Out of all the buzzwords in the beer world, the different names for different types breweries are among the most bewildering. So let's clarify what makes a brewery a micro or a mega, once and for all.

From microbrewery to macrobrewery--and everything in between--there's a need to define exactly what is meant by those terms. Consumers deserve the clarification and breweries depend on these labels. One of the beer industry's most respected bodies, the Brewer's Association (BA), has made it their mission to tell the consumer exactly what it is they're drinking so that the innovative spirit and respect for traditions live on. You can decide for yourself which you prefer, but let's walk through what the BA has decreed.


According to the Brewer's Association (BA) in the USA a microbrewery is defined as a small, independently owned brewery which produces less than 15,000 barrels (or 17,600 hectolitres) a year. Additionally, about 75% of its beer must be sold off-site. The UK definition considers a microbrewery much smaller--about 5,000 hectolitres. Whatever the quantity, what defines a microbrewery is in the name: it's small.

North Yorkshire's Harrogate Brewing Co. is one of our favourite microbreweries.

Farm brewery

This is still a relatively fluid term but is still rather self-explanatory. In essence, a farm brewery is one that uses ingredients from local farms (or grows them themselves) to create a product which is highly influenced by the local terroir. In the US, for example, New York state has defined a farm brewery as one that uses at least 20% of its ingredients from farms in the state.

Rogue Ales and Spirits is a great example of a farm-to-glass brewery as they grow much of their own ingredients from the hops to the grains on site.


Again, as defined the the USA's Brewer's Association, a brewpub is a brewery-restaurant that sells more than 25% of its beer on site. In fact, most of its beer is brewed with the intention of being sold on site.

Leeds' Northern Monk Brew Co. is listed as a brewpub on the BA website.

Contract brewing company

A contract brewing company is a brewery--as its own entity--which hires another brewery to brew its beer. The brewing company takes care of all the marketing, t-shirts, sales and distribution of the beer that is brewed in another facility (the recipes are all their own). A contract brewery, by contrast, is the facility which brews the beers for its clients.

Sort of a sub-section of contract brewing companies are the mysteriously-named gypsy brewers. These brewers have no site of their own--nor contract with an individual contract brewery--rather they travel from brewery to brewery, using the equipment at the brick-and-mortar operation to create their brews.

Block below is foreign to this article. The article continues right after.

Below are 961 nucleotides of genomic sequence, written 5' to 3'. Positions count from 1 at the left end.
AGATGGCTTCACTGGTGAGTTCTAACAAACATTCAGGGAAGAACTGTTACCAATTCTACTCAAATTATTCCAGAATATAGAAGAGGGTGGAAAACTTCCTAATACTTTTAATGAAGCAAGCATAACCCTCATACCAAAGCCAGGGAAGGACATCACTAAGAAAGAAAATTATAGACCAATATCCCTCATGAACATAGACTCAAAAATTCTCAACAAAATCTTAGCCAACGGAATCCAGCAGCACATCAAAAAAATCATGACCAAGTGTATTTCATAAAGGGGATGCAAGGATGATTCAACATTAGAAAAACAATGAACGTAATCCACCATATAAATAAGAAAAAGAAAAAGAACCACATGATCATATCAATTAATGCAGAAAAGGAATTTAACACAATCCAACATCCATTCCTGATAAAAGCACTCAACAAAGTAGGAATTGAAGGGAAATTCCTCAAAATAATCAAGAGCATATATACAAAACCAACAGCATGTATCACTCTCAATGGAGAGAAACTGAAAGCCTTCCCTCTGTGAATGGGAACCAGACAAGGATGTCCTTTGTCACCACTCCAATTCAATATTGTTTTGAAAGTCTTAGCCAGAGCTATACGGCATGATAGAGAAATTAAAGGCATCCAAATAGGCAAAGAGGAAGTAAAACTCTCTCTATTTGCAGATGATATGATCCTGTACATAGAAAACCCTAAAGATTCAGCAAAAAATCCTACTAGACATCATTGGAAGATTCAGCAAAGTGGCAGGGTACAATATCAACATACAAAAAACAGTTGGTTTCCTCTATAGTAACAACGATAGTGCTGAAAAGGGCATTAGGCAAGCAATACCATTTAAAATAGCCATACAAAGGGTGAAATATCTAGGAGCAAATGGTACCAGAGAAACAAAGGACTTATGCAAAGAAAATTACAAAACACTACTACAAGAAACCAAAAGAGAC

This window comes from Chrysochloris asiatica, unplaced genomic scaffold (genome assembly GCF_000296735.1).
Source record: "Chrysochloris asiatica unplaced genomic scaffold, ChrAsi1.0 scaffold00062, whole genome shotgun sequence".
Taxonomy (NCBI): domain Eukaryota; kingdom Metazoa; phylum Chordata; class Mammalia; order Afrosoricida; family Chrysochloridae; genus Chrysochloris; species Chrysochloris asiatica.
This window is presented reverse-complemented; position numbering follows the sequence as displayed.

The most famous gypsy brewer is undoubtedly Mikkeller.

Regional craft brewery

Reserved for those breweries which are considerably larger in production than a microbrewery yet still brew a majority of traditional or innovative styles, the term regional craft brewery is a nod to those who maintain their independence from corporate takeovers.

Similar in concept in the UK, Black Sheep Brewery is a good example.

Regional brewery

Defining those breweries which brew between 15,000 and 6,000,000 barrels (yes, that's quite a range!) a regional brewery can still be considered "craft"--according to the BA--so long as they remain independent and fulfill other characterstics.

Brewdog in the UK or Left Hand Brewing in the US are some of the more reknowned regional breweries in the world.

Large brewery

Finally, let's talk about what the BA calls a large brewery. Sadly for them, because these breweries produce over 6,000,000 barrels annually, they're not considered craft breweries anymore. Nevertheless, many of these large breweries are making fantastic beer while some of them could stand to, well, adjust their recipes.

London's Fuller's is a classic large brewery while Founders Brewing Co. in the States is big, yet produces some mighty fine beer.

So there you have it! We hope this clears things up a bit. Whether it's a guy with a bucket (well, that's called a homebrewer) or a crew with a high-rise corner office beer is still beer, so drink what you like! At least now, however, you'll know what you're drinking.

We'll see you next week at Beer Hawk University where we'll get into the brewing process and the pieces of kit you'll see at a brewery. Cheers!